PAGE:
Food testing strips

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Food testing strips are products that help determine whether or not food contains bacteria that can cause foodborne illness. These products can typically be used on food, water, and hard surfaces, and are often designed for quick and easy home and commercial use.


Currently, there are two categories of food testing strips on the market.

One type of food testing strip is an assay enzyme reactant test. This test requires the food testing strip to be dipped into a blended mixture of food or test samples, distilled water and a reagent. These strips are designed specifically to detect those strains of E.coli and Salmonella that are harmful to humans.

A second type of food testing strip is a gram-negative swab, which is usually administered directly to the food itself. Gram-negative swabs generally work faster than enzyme reactant strips, but they differ in that the gram-negative swabs are designed to detect a broad group of organisms, not just those that can cause foodborne illness in humans.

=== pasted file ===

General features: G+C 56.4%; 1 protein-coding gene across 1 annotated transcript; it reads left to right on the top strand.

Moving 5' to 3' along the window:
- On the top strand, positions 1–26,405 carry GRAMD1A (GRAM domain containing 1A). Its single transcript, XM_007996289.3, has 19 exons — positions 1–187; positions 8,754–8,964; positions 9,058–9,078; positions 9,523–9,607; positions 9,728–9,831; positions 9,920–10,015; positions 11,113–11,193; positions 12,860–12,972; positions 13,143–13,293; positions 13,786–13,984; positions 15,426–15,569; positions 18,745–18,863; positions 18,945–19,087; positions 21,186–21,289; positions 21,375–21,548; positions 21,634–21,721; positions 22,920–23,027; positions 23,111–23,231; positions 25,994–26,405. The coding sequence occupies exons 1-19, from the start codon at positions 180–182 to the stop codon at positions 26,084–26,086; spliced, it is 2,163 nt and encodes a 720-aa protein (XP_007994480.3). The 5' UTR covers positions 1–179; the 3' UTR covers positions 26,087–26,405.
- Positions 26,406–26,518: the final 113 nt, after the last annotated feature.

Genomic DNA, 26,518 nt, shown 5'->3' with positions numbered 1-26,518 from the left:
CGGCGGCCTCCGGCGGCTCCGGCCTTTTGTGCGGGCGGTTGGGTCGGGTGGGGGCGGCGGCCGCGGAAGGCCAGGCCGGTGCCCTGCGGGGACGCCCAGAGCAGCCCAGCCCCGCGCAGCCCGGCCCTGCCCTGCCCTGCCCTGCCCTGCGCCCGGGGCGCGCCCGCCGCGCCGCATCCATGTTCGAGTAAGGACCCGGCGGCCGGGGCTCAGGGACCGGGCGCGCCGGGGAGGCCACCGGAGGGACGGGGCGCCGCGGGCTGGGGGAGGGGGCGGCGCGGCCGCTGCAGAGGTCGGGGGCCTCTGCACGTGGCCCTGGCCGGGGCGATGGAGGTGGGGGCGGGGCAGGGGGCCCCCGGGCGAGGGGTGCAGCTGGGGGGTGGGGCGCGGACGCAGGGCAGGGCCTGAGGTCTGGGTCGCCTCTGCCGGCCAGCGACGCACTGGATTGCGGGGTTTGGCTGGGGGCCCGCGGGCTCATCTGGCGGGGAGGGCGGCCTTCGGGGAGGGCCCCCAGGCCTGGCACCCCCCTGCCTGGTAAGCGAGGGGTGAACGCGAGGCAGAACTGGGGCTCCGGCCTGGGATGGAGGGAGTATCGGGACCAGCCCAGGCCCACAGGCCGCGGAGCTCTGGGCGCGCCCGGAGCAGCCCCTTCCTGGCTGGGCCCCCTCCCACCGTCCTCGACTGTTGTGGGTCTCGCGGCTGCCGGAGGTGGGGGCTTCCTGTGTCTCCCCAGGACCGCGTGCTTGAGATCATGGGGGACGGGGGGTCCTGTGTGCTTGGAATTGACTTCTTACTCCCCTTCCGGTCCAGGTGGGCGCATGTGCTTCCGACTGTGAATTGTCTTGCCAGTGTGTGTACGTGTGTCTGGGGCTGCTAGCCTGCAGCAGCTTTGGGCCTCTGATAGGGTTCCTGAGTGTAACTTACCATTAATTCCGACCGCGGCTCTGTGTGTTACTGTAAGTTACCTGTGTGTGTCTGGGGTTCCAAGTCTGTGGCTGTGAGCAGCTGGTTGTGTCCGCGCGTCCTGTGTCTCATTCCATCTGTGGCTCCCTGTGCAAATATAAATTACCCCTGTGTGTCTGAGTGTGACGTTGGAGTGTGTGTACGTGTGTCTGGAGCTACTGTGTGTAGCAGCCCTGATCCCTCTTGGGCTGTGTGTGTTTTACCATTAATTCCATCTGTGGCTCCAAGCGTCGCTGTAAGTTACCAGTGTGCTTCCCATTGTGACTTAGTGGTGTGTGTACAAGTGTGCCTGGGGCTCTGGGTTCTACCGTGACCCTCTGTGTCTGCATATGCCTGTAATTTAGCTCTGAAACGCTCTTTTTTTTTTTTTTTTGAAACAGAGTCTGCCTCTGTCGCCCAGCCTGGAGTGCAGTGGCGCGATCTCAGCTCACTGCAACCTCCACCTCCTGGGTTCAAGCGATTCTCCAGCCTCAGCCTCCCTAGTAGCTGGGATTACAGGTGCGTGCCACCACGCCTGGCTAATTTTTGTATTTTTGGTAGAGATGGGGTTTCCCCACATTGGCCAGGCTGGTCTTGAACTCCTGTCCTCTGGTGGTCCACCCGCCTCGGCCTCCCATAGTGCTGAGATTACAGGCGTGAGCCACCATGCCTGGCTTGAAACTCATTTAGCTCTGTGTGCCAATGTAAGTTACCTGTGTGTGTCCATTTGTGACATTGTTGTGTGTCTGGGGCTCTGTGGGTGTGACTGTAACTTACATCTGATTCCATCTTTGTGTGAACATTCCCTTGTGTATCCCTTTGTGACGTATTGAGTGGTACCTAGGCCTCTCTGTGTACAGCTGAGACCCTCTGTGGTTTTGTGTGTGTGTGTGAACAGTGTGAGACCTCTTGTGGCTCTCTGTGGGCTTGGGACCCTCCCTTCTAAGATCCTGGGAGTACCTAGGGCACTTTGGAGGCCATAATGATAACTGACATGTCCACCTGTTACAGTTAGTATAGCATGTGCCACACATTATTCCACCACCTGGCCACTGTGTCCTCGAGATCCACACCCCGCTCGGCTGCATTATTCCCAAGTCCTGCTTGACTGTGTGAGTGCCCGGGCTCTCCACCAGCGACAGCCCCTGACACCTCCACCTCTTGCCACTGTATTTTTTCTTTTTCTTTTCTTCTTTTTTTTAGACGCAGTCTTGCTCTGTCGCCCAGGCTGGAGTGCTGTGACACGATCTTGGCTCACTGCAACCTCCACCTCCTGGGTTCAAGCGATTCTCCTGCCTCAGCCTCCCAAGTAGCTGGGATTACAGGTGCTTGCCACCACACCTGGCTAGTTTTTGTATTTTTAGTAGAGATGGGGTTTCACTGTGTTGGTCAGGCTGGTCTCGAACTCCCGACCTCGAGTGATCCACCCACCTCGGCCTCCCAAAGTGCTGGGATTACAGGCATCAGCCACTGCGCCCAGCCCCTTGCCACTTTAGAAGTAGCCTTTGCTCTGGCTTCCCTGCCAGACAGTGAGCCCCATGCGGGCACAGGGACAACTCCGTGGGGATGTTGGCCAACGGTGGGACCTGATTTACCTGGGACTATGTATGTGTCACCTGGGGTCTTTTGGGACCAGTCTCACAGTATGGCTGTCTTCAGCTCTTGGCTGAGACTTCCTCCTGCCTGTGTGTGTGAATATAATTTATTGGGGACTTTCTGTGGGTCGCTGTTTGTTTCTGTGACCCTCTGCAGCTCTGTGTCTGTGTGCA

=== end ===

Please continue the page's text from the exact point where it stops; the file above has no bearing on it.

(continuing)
The enzyme reactant test strips react when the buffer solution breaks the bacterial wall. This breach releases enzymes, which react upon contact to the enzyme test strips.

The gram-negative reactant activates when components of the gram-negative cell wall or specific enzymes are present, causing the swab itself to change color. This is not directly indicative of the presence or absence of human pathogen in the test sample.

People are now working on new ways to enhance these pathogen strips with silk pills and new nano-fiber technology.


  • Olafsdotti, Sigridur and Olaffson, D.R. "02/15/05" United States Patent #6855332 Washington D.C. United States Patent and Trademark Office
  • Zakrzewski, Z., et al., "The Effects of Adjuvants on the Physical Properties and Active-Substance Release from Oral Suspensions," Goldschmidt Informiert, 57:14-17 (1982).
  • Lowenkamp, Bill “Material Safety Data Sheet (MSDS) for Salmonella/E.Coli Testing strips“ Hazleshurst, MS Lowenkamp Labs (2007)

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